We've invested in building out a distributed virtual switch that is extensible by design. No forklift is needed. So partners like NEC have delivered commercial offerings with OpenFlow extensions so our switch can respond to OpenFlow. Cisco has released Nexus 1000v that fits into our extensible switch.

We work with merchant silicon vendors, with the systems vendors like Cisco, Huawei and Arista. We have standardized ways by which we communicate with them -- OMI [Open Management Infrastructure], for example. Then we work with ISVs [independent software vendors] that build on our SDN capabilities

Last year at ONS we had demoed an interesting prototype of how Lync can communicate with software-defined networks to deliver great call quality dynamically. So we are integrating with the ecosystem from the applications on down, providing a platform for the new apps of the future.

Microsoft's Albert Greenberg described some SDN innovations that Microsoft does with the control plane and data plane in its Azure data centers. Will Microsoft be adding some of these technologies to its SDN products?

Nagar: We're not making any product announcements. Azure's scale design point is different from what customers need on-premises. We have the ability to deliver controllers that can scale to very large deployments because we've done it in Azure. Do we believe our in-market product serves the needs of customers deploying private clouds? Yes. Will there be a change in the scale requirements of customers who deploy private clouds? It's difficult to tell. Given our experience with Azure, do we have [the] ability to respond to the scale needs of customers who deploy private clouds? Absolutely, yes.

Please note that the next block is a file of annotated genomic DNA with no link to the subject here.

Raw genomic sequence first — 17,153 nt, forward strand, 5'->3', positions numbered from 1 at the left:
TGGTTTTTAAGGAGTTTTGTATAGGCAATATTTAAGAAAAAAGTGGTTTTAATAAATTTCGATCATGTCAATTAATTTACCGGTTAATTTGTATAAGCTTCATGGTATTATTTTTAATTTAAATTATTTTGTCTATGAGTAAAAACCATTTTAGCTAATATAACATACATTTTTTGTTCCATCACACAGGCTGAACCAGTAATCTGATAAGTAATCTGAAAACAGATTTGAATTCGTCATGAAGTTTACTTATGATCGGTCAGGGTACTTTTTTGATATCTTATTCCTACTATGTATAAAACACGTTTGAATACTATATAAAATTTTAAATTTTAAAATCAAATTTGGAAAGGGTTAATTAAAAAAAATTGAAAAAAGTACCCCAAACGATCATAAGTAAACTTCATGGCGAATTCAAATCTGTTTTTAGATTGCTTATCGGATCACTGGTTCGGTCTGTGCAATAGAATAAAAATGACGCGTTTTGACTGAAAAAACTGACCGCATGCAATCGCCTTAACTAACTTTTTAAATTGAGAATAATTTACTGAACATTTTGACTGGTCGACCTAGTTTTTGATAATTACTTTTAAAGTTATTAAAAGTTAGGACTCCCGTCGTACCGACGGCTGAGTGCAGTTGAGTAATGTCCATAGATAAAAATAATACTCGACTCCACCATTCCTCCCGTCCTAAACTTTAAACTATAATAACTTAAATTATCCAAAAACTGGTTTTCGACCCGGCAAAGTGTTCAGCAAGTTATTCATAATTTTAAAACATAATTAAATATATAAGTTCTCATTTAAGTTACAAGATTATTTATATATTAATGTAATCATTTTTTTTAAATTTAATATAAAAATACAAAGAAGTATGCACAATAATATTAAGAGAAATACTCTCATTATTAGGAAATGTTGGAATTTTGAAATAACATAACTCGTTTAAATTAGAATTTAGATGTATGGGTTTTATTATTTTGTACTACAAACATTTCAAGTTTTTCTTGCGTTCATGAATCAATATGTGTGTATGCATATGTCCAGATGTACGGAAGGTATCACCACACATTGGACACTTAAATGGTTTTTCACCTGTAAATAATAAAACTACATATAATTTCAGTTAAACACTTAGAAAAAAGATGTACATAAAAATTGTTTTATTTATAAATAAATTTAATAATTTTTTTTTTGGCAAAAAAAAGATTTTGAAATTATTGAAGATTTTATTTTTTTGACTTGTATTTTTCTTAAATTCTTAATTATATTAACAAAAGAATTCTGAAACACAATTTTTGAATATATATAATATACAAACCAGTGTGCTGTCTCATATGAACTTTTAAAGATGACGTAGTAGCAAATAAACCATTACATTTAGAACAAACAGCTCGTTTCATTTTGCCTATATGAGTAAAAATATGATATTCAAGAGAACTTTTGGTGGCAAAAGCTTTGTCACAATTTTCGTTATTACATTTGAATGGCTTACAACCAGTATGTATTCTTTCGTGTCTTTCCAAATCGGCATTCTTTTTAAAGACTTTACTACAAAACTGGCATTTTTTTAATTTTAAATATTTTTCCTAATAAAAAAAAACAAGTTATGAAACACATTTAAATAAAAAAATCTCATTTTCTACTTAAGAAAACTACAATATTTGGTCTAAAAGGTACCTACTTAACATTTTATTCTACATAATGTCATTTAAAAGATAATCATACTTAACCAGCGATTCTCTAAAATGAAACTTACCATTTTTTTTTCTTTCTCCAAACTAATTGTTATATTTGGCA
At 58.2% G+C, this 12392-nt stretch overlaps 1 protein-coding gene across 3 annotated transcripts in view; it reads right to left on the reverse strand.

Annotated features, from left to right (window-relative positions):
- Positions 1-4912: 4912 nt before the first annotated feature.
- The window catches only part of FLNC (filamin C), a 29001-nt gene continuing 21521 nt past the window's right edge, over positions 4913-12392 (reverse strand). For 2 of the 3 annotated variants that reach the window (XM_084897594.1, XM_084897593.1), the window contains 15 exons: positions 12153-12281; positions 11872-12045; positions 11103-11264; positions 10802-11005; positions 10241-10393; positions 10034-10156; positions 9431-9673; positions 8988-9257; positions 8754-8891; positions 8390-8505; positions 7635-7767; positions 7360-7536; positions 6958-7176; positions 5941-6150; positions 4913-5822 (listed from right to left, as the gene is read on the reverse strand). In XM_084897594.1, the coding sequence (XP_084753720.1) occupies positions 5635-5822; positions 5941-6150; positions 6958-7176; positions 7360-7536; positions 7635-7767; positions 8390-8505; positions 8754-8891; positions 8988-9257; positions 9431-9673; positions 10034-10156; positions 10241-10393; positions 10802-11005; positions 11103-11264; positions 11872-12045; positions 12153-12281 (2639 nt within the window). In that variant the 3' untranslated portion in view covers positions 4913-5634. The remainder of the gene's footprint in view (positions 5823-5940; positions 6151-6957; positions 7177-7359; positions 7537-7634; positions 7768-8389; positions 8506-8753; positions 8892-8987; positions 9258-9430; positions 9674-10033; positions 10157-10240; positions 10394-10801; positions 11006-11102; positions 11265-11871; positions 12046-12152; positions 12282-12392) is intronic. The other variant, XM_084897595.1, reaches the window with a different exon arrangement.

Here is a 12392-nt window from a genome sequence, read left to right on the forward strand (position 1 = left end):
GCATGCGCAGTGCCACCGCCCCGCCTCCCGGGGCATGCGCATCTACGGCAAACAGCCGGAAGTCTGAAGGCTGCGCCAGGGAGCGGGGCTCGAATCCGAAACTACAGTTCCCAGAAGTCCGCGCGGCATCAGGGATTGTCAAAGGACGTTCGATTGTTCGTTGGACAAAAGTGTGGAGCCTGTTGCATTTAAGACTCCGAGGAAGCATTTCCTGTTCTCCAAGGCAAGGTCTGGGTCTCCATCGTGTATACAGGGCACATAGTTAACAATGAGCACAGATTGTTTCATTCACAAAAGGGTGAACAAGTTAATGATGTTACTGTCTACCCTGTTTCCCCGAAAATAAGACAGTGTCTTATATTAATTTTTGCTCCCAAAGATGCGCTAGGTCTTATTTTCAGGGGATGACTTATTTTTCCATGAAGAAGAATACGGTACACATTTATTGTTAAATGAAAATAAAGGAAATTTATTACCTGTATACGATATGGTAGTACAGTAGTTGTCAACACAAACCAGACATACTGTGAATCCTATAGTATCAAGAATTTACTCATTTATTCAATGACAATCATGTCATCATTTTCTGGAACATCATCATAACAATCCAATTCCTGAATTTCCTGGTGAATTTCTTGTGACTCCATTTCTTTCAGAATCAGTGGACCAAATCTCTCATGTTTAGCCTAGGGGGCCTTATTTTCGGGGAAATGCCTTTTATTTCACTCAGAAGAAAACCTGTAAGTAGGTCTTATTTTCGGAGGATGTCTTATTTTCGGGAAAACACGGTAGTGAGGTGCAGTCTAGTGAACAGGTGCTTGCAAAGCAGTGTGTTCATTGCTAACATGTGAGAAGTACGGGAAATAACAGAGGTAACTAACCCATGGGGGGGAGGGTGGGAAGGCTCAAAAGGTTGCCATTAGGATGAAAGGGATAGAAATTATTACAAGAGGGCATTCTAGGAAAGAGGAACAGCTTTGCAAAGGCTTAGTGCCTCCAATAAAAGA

What is the role for a Cisco Certified Internetwork Expert in a Microsoft SDN and network virtualization environment?

Nagar: With this change that's coming, for customers to absorb the new way, it requires not just their adopting [of] new technologies; it requires a cultural change and a process change within their organizations. And that's not limited to us. It's not just a Microsoft thing. It's a thing within SDN.

The traditional networking engineer had a sandbox, and it was a great sandbox, and they played within that sandbox. And their expertise is incredibly valued. Those folks now have the opportunity to play within a much larger sandbox, which encompasses compute, storage and networking. In fact, they have the ability to become trusted business advisors to the workload owners and business owners who need to run mission-critical applications in order to achieve their business objectives. I look at it as a huge opportunity for the traditional networking specialist.

Does that mean new skills for networking pros?

Nagar: I think they have the opportunity to take their existing expertise and converse with business owners so their expertise can be more fully exploited. Will they learn something in process? Absolutely. Do they bring a lot of value to table? Absolutely.

We look at SDN very holistically -- not just as an overlay thing, but [as] the right combination of overlay and underlay. So there will be opportunity for them to learn and to teach.

Let us know what you think about the story; email: Shamus McGillicuddy, news director or follow him on Twitter @ShamusTT.